Campaigners have spoken of their frustration at proposed train timetable changes which could see journey times between King’s Lynn and London increased at weekends.
Rail operator Great Northern is consulting on its 2018 timetable for the Lynn to King’s Cross Route until December 20.
West Norfolk Council, the Fen Line Users Association (FLUA), and the King’s Lynn Business Improvement District (BID) warn Saturday journeys could take an extra 12 or 14 minutes.
Earlier proposals would already see weekday journeys take longer.
New official station usage estimates for 2016/17, released on December 1, say Lynn, Downham Market, Ely and Waterbeach – all in East Anglia’s top 20 per cent busiest stations band – are consistently four of the region’s fastest growing stations.
Despite the sustained growth in passenger numbers, the current timetable proposals for longer journeys risk jeopardising the Fen Line’s success story, the three organisations say.
Earlier in the year, they called on the Government to explore ways of maintaining and improving existing journey times, allowing for additional stops around the new Cambridge North station.
The bodies also want to see the Government make a clear commitment to half-hourly trains to King’s Cross and, in the long-term, adopt a minimum two-track railway on the route to tackle existing bottlenecks.
Council leader Brian Long said: “We’ve heard much about the promised work on Ely North Junction, but that will inevitably be a long process. We also want the single-line sections returned to a two-track line.
“The bottlenecks result in a sub-standard level of service, which Great Northern is now proposing to downgrade further, with even longer journey times.
“Our line is one of East Anglia’s most consistent heavy-hitters, passenger numbers are up yet another year. We urge rail users to respond to the consultation and tell them what they think.”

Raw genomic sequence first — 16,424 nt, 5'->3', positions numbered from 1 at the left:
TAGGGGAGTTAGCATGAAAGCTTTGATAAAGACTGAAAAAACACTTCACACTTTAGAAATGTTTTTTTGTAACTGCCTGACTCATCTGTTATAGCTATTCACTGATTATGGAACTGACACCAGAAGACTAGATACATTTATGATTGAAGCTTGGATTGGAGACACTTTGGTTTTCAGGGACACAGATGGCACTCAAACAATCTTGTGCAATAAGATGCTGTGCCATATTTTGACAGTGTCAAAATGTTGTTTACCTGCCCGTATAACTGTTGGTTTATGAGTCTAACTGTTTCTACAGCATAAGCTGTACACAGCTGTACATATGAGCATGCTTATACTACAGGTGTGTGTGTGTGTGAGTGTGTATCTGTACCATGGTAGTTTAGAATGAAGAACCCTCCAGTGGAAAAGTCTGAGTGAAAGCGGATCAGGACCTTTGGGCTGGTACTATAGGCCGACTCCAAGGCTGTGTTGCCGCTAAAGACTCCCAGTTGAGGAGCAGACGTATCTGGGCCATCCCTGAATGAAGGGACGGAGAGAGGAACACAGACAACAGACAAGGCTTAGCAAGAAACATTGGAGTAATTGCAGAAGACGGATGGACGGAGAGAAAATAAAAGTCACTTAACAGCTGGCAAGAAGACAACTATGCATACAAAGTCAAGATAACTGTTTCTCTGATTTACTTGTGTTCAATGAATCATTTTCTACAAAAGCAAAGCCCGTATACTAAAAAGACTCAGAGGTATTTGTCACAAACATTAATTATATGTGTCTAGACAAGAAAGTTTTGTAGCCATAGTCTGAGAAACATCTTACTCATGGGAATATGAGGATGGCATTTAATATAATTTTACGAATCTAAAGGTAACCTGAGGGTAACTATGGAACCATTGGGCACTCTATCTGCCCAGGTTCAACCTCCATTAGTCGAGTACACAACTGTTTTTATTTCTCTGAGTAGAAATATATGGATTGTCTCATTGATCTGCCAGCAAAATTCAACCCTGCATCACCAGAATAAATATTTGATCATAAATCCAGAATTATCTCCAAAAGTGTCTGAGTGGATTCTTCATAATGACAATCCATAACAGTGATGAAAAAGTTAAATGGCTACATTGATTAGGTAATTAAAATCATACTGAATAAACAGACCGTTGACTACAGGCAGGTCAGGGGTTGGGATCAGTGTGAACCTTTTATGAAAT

Colin Sampson, FLUA chairman, said: “We’ve said before that more and more people are travelling to Cambridge and London and that they expect a decent train service. The growth isn’t a flash in the pan – just look at the official statistics, which show strong passenger growth year after year.
“Not delivering the promised ‘half-hourly’ frequency is bad enough, but now they’re thinking of slowing things down on top of that. FLUA thinks fares should be reduced to compensate, not going up again. Many journeys would be 15 per cent longer if this goes through, so we’re looking for at least a 10 per cent price cut on all fares.”
Darren Taylor, King’s Lynn BID chairman, added: “Lynn businesses are getting increasingly fed-up with false promises and a lack of action from Great Northern.
“I welcome the bigger trains, but not the long delays before they are to be introduced, maybe over a year away, but we need them twice an hour, all day.
“I’m concerned that the Fen Line, and Lynn specifically, is yet again being overlooked in favour of investment that will benefit other towns and cities in the east. We need to make our dissatisfaction clear to Government.”
Visit www.transformingrail.com to respond to the consultation.